As for ‘An apology shouldn’t be interpreted as modern Australia saying to Aboriginals “we’re sorry for what our predecessors to youâ€?, it should be interpreted as meaning “we’re sorry you (as individuals) live in such appalling conditions and we promise to work hard to make it better nowâ€?’ – well, chum, then that’s not an apology, it’s just one more exercise in hiding things behind layers of abstraction, stealing into the captain’s cabin and falsifying the charts to make them look prettier and be damned to needing them to steer clear of rocks.

  90. wizofaus
    February 7th, 2008 at 18:18 | #90

    Torture, child labour exploitation and racial discrimination are all abuses of human rights. They are exactly the sorts of things I imagine when others talk of “human rights issues”.

    I’m pretty sure it’s what Naomi had in mind too. Though she is free to correct me.

    There are cases in which the phrase “human rights issues” is used in a more abstract sense, e.g. discussing concern about possible “human rights issues” that could appear in a hypothetical situation. But that certainly doesn’t seem to be how Naomi intended the term.

  91. February 7th, 2008 at 22:17 | #91

    Wizofaus, those things may have been what you had in mind when you started talking about human rights, but the way this thing works, it layers it and encysts it in abstraction. Right after you start you are not thinking of cruelty and suffering, and very soon after that you have other things that are nothing like that walking in the same door. If it was possible to use terms like right and wrong, fair and unfair, hurtful or helpful, you could, and talking human rights is prima facie evidence that a bait and switch is going on, fooling yourself first and worst – like Andrew thinking of an apology that should be “interpreted” as a disconnect as any kind of apology at all; that way reconciliation most definitely does not lie.

  92. Ian Gould
    February 7th, 2008 at 23:19 | #92

    I note that Observa, is still apparently unable to answer two simple questions:

    1. If as you claim the children were removed solely to protect them, why is it only mixed-race children were removed?

    2. Is it just Aborigines who report having been sexually and physically abused in foster care who you think are either liars or deluded?

  93. Ian Gould
    February 7th, 2008 at 23:23 | #93

    MKichael: BS. Then who were they taken away from???

    Well obviously the murderous brutes had just been too drunk and/or feckless to execute their murderous designs in the 5 or 10 or more yeras in which the defenceless mixed race children were exposed to the full terror to of their brutish fury.

    That’s obviously why most of the “removed” children made repeated efforts to contact their so-called “families” as soon as they were allowed to do so.

  94. Ian Gould
    February 7th, 2008 at 23:26 | #94

    “Aboriginal culture was doomed to fail in the long term. Perhaps that’s sad, perhaps that just global progress. ”

    Go tell Charles Pearson or Mick Dodson that.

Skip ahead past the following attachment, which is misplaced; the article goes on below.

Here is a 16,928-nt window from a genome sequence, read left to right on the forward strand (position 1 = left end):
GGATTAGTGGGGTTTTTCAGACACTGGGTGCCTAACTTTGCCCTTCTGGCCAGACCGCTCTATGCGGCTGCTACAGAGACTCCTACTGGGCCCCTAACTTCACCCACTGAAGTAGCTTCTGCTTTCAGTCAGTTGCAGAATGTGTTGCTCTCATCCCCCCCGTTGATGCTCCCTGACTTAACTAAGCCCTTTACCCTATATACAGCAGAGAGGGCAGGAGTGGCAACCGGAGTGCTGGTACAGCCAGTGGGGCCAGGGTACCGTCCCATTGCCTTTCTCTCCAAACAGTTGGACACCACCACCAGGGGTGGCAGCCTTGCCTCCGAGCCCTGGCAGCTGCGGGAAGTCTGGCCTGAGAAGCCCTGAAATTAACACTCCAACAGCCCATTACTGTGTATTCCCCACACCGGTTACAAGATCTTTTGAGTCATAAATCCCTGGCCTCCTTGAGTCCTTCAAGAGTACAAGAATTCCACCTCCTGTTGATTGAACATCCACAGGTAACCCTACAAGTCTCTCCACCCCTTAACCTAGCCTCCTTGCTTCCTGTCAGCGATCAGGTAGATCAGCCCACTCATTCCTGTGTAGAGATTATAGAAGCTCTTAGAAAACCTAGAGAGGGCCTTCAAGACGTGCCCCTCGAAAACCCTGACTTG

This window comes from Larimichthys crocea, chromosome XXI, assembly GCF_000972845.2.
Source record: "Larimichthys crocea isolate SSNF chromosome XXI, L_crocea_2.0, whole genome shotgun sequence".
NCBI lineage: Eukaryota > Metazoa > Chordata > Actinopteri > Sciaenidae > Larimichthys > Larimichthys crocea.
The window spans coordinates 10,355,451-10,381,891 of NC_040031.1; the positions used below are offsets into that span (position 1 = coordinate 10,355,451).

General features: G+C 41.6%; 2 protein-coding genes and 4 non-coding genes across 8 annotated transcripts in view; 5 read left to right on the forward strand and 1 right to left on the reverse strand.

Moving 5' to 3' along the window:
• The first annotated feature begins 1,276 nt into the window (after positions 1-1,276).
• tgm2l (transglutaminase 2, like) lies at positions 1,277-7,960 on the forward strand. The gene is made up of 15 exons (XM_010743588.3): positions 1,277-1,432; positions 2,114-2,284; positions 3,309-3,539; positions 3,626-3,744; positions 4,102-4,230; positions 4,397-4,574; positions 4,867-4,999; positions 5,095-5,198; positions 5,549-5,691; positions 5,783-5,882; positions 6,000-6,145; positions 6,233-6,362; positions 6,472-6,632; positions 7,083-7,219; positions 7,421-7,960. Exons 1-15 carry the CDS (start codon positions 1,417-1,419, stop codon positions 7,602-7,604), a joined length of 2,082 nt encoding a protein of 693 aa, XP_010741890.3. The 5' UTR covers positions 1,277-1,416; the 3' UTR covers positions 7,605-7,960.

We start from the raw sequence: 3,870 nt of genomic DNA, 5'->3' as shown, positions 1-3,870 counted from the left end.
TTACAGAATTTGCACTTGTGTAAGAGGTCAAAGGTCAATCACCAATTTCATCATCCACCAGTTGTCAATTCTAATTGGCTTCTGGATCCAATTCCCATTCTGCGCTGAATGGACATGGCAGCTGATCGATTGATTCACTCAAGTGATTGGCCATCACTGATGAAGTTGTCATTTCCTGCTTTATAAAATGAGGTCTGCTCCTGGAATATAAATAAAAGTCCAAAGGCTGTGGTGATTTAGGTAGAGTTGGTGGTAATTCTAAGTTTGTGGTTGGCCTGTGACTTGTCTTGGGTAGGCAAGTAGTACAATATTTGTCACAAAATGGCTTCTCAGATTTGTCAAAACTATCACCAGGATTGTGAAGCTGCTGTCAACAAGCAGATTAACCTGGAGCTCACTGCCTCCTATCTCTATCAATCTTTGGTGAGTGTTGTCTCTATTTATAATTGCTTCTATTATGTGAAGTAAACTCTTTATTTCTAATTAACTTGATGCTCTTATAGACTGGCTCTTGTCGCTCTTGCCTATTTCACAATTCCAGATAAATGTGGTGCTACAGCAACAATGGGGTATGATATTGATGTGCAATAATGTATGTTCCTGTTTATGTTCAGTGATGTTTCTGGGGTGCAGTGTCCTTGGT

95. Andrew
    February 8th, 2008 at 09:46 | #95

    Ian – the last time I looked, Charles Pearson and Mick Dodson weren’t walkabout in the outback eating roast goanna on a stake.

  96. wizofaus
    February 8th, 2008 at 09:53 | #96

    Western civilisation is doomed to fail in the long term too. Doesn’t mean we shouldn’t fight to preserve it while we can.

  97. Andrew
    February 8th, 2008 at 10:30 | #97

    Western civilisation doomed to fail? What – are we going to be colonised by little green men from an advanced civilisation?

    Western civilisation will continue to evolve – and will probably look very different in a 1000 years, or maybe even 100, but it’s hardly doomed to fail.

  98. Chui Tey
    February 8th, 2008 at 10:32 | #98

    A old man who was taken told me about the beltings he received where he was held at an institution. Later, how his own people wouldn’t accept him, and how he’d pretend to be Greek, or Italian to the Australians. Bad as it was in those days to be a wog, it was still better than being half aboriginal.

    He’s a really cool, quick witted guy.

    The damage caused by his removal was real though. He told me how he had to check himself into mental institutions a couple of times when depression hit.

    He suffered racism from both sides – the Government, and that from his own people. I wouldn’t pin all his troubles on the Australian government alone, but it certainly has a case for apologizing for triggering off this chain of events.

    If the then government was truly keen on improving the Aborigines’ lot, it would have taken a lot more care, and applied the Golden Rule and give them a voice instead of just listening to the pastoralists.

  99. gerard
    February 8th, 2008 at 15:40 | #99

    I don’t think the apology is coming from an abstract ‘us’. It’s coming from the Australian Government, which is a concrete institution that has existed continuously before during and since the time in question. Since the Liberals have been successfully wedged (suck it up mateys!) into supporting the apology, it’s actually issuing from the whole Parliament and not just the Government. And it’s not being issued to an abstract ‘them’ either, but to the actually existing individuals who were on the receiving end of the policy. They know who they are.

  100. wizofaus
    February 8th, 2008 at 17:36 | #100

    Andrew, what possible historical basis could you have for suggesting Western Civilisation isn’t likely to fail? I personally suspect it will survive at least another hundred years or so, but after that it’s anybody’s guess.

    If nothing else, most large mammalian species survive for a million or two years at most.